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Mathieu Kleyebe Abonnenc (*1977 in French Guiana) studies the cultural hegemonies that underpin contemporary societies. His artistic research focuses on colonial history and its consequences for cultural identities, including global relations and conflicts. Of crucial importance to his work is the Third Cinema and cinematic histories of decolonization of African states in the 1960s. In his videos, photographs, slide projections, and drawings, and through his use of archival material, exhibition projects, and presentations, he explores the causes of collective amnesia. Memories of a sort are always inherent in cultural objects and it is these memories that Abonnenc seeks to recover and renegotiate. His general approach is that of “reflective anthropology,” which subjects ethnographic authority to critical scrutiny.

Foreword to Guns for Banta (2010), for example, tells the story of the search for the lost film Guns for Banta, directed by Sarah Maldoror, a pioneer of militant political cinema from Guadeloupe. She spent several months on the island of Diabada in 1970 to shoot a film documenting the struggle of a young woman against the Algerian colonial power. Commissioned by the PAIGC (African Party for the Independence of Guinea and Cape Verde), the film was confiscated in its uncut form by the Algerian authorities who had provided the funding; it still remains unaccounted for to this day. It would have been Maldoror’s first film and Abonnenc charges its loss with renewed vitality in his retrospective “foreword,” which takes the form of a slide projection composed of archival material.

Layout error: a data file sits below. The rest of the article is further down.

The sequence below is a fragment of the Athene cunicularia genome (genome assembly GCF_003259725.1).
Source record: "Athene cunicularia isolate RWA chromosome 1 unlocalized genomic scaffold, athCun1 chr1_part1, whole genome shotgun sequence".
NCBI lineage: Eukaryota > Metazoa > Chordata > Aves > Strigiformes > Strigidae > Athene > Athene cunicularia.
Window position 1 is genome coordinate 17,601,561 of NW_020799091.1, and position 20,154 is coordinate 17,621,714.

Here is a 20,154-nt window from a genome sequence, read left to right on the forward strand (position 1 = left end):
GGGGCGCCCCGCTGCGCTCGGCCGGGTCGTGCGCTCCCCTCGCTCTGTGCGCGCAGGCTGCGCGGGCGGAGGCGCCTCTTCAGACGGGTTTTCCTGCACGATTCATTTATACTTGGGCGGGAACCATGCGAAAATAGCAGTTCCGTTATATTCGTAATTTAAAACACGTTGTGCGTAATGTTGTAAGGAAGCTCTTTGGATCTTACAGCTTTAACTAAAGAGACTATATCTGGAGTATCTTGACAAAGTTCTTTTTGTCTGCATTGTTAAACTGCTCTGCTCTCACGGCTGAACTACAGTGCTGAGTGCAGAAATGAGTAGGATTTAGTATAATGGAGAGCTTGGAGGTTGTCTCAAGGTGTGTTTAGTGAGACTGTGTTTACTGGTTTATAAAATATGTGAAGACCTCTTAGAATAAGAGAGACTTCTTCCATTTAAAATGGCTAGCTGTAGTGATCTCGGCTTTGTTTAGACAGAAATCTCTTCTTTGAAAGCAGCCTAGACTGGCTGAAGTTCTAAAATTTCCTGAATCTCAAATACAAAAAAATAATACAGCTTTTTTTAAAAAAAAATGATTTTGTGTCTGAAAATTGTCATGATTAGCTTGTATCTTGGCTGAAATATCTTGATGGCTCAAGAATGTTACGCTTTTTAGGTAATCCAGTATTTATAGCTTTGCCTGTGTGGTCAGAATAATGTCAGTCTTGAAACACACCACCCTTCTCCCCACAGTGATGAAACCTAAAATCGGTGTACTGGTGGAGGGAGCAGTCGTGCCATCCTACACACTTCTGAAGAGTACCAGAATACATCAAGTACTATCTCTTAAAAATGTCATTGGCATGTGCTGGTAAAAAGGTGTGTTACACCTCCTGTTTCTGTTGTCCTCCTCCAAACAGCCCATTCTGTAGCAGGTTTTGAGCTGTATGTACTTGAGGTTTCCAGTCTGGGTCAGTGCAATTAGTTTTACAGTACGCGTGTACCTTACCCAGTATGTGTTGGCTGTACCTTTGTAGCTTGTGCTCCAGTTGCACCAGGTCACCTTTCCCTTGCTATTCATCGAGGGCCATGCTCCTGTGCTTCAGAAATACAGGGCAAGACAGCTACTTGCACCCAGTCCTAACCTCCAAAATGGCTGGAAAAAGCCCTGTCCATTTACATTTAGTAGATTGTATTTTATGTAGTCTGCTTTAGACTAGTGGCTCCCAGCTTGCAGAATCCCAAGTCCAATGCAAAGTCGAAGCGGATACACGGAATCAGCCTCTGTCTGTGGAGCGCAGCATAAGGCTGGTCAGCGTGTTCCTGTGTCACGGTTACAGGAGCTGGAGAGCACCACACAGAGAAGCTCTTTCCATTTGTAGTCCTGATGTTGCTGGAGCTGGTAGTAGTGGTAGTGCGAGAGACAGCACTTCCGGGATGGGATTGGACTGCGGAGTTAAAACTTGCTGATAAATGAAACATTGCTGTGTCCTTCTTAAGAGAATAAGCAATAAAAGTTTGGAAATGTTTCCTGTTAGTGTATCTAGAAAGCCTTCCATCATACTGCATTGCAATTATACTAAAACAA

An Italian Film (Africa Addio) and its accompanying objects of copper Untitled (Bodies in a Pile) (both 2012) make direct reference to the monstrosities of colonialism in Africa and, more specifically, to the controversial pseudo-documentary Mondo Cane by Paolo Cavara, Gualtiero Jacopetti, and Franco Prosperi. Mondo Cane, the “Italian film” in question, not only documents the atrocities committed during the process of decolonization in the most shocking and racist manner, but the filmmakers actively encouraged these acts to take place in front of the camera. Abonnenc reversed the colonial exercise of power to produce his work, specifically the minimalist bars of copper are formed by melted coins from the Congolese province Katanga—he transformed the copper, which had been the focus of colonial interest in the Congo, to create a series of abstract “bodies.”

The forty-minute film Secteur IX B (2015) follows a young anthropologist and her examination of the objects brought to Paris by the Dakar-Djibouti expedition (1931–33), led by ethnologists Marcel Griaule and Michel Leiris. Over the course of her research she decides to try the prophylactic medication the expedition had taken, even though she knows there will be hallucinogenic consequences. Intriguingly, Abonnenc combines this cinematic fiction with a story from his own life. The film includes documents from the papers left by his grandfather, an entomologist who was involved in collecting cultural artifacts in Gabon for a museum of ethnology in Paris.

Abonnenc has presented solo exhibitions at Fundación Jumex, Mexico City (2018), MMK Museum für Moderne Kunst Frankfurt (2016), Kunsthalle Basel (2013), Fundação de Serralves, Porto (2012), and Gasworks, London (2011). He participated in the 56th Venice Biennale (2015) and Manifesta 8 in Murcia (2010).



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